Mishkeegogamang First Nation

From Wikipedia, the free encyclopedia
Jump to: navigation, search

Mishkeegogamang First Nation, also known as New Osnaburgh, Osnaburgh House, or Osnaburgh for various settlements, or "Oz" for short, is an Ojibwa First Nations band government in the Canadian province of Ontario. Until 1993, the band was called the Osnaburgh First Nation.

It is located along Highway 599 in the Kenora District, approximately 20 kilometres (12 mi) south of Pickle Lake. In September, 2007, its total registered population was 1,535, of which the on-reserve population was 866. Though at one time a member of the Windigo First Nations Council, Mishkeegogamang First Nation today is not part of any regional tribal councils; however, they have retained their membership with the Nishnawbe Aski Nation.

Boundary Sign

Geography[edit]

The Mishkeegogamang First Nation's landbase consists of two reserves, the smaller 5,018.6 hectares (12,401 acres) Osnaburgh Indian Reserve 63A and the larger 13,677.8 hectares (33,799 acres) Osnaburgh Indian Reserve No. 63B. In addition, Oz is made up of separate and somewhat geographically disconnected communities. On their main reserve are the communities of Bottle Hill, Poplar Heights and Sandy Road. A community about 15 miles (24 km) south of the reserve called Ten Houses is also associated with this First Nation. Additionally, few other small communities called Doghole Bay, Eric Lake, Ace Lake and a few others are also associated with Oz.

History[edit]

Early history[edit]

The Mishkeegogamang are Ojibways who are believed to have originated in the Great Lakes region.[1] The tribe might have moved north with European Hudson's Bay Company traders with the previous Cree occupants being pushed northward.[1]

Osnaburgh House[edit]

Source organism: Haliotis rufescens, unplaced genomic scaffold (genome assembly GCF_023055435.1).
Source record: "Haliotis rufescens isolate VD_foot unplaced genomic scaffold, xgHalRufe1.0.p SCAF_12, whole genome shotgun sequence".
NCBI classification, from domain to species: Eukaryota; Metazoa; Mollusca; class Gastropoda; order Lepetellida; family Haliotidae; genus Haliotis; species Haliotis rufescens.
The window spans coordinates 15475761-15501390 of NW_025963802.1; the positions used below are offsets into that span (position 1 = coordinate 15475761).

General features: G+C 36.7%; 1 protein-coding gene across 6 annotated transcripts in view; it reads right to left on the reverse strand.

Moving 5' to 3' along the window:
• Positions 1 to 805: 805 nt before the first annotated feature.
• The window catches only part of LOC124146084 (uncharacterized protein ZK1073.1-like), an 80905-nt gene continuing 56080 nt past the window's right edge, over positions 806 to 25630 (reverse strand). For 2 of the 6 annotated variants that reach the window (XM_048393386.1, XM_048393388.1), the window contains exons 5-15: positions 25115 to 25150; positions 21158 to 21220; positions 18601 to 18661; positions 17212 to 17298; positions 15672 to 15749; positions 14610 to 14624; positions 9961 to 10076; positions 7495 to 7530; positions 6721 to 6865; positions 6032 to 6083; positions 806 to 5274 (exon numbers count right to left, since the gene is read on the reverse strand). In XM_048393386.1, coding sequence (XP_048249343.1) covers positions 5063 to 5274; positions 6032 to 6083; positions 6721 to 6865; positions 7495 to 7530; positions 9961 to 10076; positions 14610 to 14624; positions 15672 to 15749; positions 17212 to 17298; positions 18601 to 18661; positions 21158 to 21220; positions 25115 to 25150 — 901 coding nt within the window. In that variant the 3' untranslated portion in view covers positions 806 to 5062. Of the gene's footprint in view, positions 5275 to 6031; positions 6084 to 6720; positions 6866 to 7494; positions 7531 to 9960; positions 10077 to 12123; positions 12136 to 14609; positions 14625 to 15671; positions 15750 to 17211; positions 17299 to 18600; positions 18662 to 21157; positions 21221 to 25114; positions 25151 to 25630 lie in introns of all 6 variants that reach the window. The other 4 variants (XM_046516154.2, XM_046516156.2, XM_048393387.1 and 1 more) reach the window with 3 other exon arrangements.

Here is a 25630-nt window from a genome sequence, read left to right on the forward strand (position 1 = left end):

As the Hudson's Bay Company sought to establish interior trading posts to compete with rival companies, it sent John Best along the Albany River to find an appropriate location for such a post.[1] He chose a spot near the northeast end of Lake St. Joseph called Osnaburgh House (51°08′14″N 90°16′00″W / 51.13722°N 90.26667°W / 51.13722; -90.26667).[1] The house itself survived for around 200 years and it later gave its name to the settlement of Osnaburgh (51°07′30″N 90°15′14″W / 51.12500°N 90.25389°W / 51.12500; -90.25389).[1] which was directly across the lake from the house. After the house was abandoned in 1963, it fell into ruin.[2] Since the 1980s, the site, which is not inside the boundaries of the first nation, has been the Old Post Lodge fishing camp.[2] The house gave its name to the "Osnaburgh House" postal code of P0V 2H0.

Twentieth century[edit]

In 1905, the Government of Canada sent commissioners to the area to attain the land for the Crown. Treaty 9 between them and the Mishkeegogamang (among other groups) set aside two pieces of land for reserves (Osnaburgh 63A and 63B) with the promise that the people would not necessarily have to live on the reserves and would have full use of all of their traditional lands.[1] The tribe was formalised at this time with Missabay chosen as the first chief and a band and council system was instituted.[1]

The completion of Highway 599 in 1954 from Savant Lake to an earlier mine road brought great social change to the Mishkeegogamang.[1] The highway was several kilometres from Osnaburgh village (in Osnaburgh 63A), so the government encouraged people to move a new village, New Osnaburgh (51°14′06″N 90°14′20″W / 51.23500°N 90.23889°W / 51.23500; -90.23889), on Doghole Lake (Osnaburgh 63B) which today is the Main Reserve.[1]

On 15 November 1993, the Band Council changed the name of the group from Osnaburgh First Nation to its current name.[3]

Governance[edit]

Mishkeegogamang First Nation is governed by a Chief (Connie Gray-McKay) and five councillors (Thomas Spade, Tommy Wassaykeesic, James Bottle, David Masakeyash and Maryanne Panacheese-Skunk).[4] The Council meets at the Council Building in Ten Houses.[4] Mishkeegogamang is not affiliated with a tribal organization, but is associated with Nishnawbe Aski Nation lobby group.[4]

Mishkeegogamang is policed by the Nishnawbe-Aski Police Service, an aboriginal-based service.[5] Mishkeegogamang does not observe daylight saving time.

The area is in the Kenora federal riding and the Kenora—Rainy River provincial electoral district.

References[edit]

  1. ^ a b c d e f g h i "History". Mishkeegogamang First Nation official website. 2010. Retrieved 15 February 2014.
  2. ^ a b "History". Old Post Lodge website. 2013. Retrieved 15 February 2014.
  3. ^ "Mishkeegogamang and its People". Mishkeegogamang First Nation official website. 2010. Retrieved 15 February 2014.
  4. ^ a b c "Administration". Mishkeegogamang First Nation official website. 2010. Retrieved 15 February 2014.
  5. ^ "Police". Mishkeegogamang First Nation official website. 2010. Retrieved 15 February 2014.

External links[edit]

Coordinates: 51°14′06″N 90°14′20″W / 51.23500°N 90.23889°W / 51.23500; -90.23889